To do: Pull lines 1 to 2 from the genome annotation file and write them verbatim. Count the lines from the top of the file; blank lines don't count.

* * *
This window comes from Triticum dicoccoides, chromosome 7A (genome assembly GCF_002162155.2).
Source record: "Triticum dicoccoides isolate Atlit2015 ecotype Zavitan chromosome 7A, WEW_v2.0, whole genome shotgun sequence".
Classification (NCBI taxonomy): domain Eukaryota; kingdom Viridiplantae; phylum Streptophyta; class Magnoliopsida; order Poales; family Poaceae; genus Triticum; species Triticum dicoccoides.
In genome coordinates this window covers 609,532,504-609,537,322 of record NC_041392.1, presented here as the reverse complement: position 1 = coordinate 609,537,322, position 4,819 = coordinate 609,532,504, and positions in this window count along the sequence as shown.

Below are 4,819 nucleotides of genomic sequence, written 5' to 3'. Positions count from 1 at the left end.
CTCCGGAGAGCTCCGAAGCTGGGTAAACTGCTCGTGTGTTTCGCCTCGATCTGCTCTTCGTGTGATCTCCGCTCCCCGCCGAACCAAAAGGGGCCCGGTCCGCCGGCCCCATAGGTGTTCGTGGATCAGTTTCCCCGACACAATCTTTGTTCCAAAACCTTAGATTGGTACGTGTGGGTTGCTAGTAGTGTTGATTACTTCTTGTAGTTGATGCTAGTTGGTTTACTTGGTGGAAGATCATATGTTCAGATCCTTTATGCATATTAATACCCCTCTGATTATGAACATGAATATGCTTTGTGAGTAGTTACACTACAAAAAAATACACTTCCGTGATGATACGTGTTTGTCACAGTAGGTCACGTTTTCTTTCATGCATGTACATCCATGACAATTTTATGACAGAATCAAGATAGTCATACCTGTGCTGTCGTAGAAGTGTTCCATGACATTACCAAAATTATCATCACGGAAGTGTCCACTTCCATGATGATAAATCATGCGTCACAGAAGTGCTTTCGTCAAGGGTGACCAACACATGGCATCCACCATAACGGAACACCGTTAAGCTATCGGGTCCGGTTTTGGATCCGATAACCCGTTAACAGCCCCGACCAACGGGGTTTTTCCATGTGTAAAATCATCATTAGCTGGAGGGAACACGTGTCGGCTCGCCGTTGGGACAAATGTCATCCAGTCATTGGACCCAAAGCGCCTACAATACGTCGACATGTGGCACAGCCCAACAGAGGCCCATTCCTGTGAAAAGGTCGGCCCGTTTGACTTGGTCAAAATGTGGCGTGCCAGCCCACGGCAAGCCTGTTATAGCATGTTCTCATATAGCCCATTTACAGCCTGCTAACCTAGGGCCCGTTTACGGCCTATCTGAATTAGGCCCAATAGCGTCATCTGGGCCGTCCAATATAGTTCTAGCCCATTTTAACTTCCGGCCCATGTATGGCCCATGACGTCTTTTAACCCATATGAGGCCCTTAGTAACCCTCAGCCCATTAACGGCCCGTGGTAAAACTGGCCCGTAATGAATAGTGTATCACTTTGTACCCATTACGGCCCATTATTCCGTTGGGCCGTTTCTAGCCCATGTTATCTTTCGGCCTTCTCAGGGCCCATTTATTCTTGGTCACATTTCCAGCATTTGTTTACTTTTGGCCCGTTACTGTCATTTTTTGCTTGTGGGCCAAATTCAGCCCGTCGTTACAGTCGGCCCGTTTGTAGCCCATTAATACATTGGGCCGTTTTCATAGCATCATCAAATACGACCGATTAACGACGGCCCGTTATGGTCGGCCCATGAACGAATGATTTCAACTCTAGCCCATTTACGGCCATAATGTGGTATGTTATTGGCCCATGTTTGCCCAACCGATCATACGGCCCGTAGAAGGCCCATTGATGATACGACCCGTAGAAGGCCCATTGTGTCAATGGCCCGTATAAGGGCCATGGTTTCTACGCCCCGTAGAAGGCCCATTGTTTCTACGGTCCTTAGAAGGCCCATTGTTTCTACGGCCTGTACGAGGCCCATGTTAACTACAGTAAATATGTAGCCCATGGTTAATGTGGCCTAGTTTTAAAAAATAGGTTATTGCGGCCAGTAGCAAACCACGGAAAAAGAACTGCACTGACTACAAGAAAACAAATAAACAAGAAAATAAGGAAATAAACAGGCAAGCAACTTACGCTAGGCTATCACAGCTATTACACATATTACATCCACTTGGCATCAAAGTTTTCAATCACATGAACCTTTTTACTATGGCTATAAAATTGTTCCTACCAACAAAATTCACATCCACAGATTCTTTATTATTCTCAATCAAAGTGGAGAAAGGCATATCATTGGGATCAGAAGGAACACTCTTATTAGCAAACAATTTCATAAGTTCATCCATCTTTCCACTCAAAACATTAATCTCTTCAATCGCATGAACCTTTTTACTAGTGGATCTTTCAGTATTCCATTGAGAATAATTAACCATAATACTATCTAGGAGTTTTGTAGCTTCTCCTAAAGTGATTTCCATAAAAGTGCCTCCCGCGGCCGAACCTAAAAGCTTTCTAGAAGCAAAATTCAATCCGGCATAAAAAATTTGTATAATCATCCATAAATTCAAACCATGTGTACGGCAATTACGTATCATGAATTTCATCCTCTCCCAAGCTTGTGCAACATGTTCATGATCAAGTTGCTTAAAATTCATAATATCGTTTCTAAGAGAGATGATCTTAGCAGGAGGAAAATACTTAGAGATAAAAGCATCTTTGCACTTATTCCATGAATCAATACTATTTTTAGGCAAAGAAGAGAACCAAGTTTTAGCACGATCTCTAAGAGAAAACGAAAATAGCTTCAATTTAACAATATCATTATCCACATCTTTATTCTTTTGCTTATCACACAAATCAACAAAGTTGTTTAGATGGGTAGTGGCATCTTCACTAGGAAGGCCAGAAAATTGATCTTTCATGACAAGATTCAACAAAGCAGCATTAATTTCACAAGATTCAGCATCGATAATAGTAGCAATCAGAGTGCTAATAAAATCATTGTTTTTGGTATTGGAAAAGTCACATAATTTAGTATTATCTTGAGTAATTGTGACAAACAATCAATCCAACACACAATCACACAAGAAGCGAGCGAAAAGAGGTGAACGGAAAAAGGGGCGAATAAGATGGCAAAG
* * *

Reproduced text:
This window comes from Triticum dicoccoides, chromosome 7A (genome assembly GCF_002162155.2).
Source record: "Triticum dicoccoides isolate Atlit2015 ecotype Zavitan chromosome 7A, WEW_v2.0, whole genome shotgun sequence".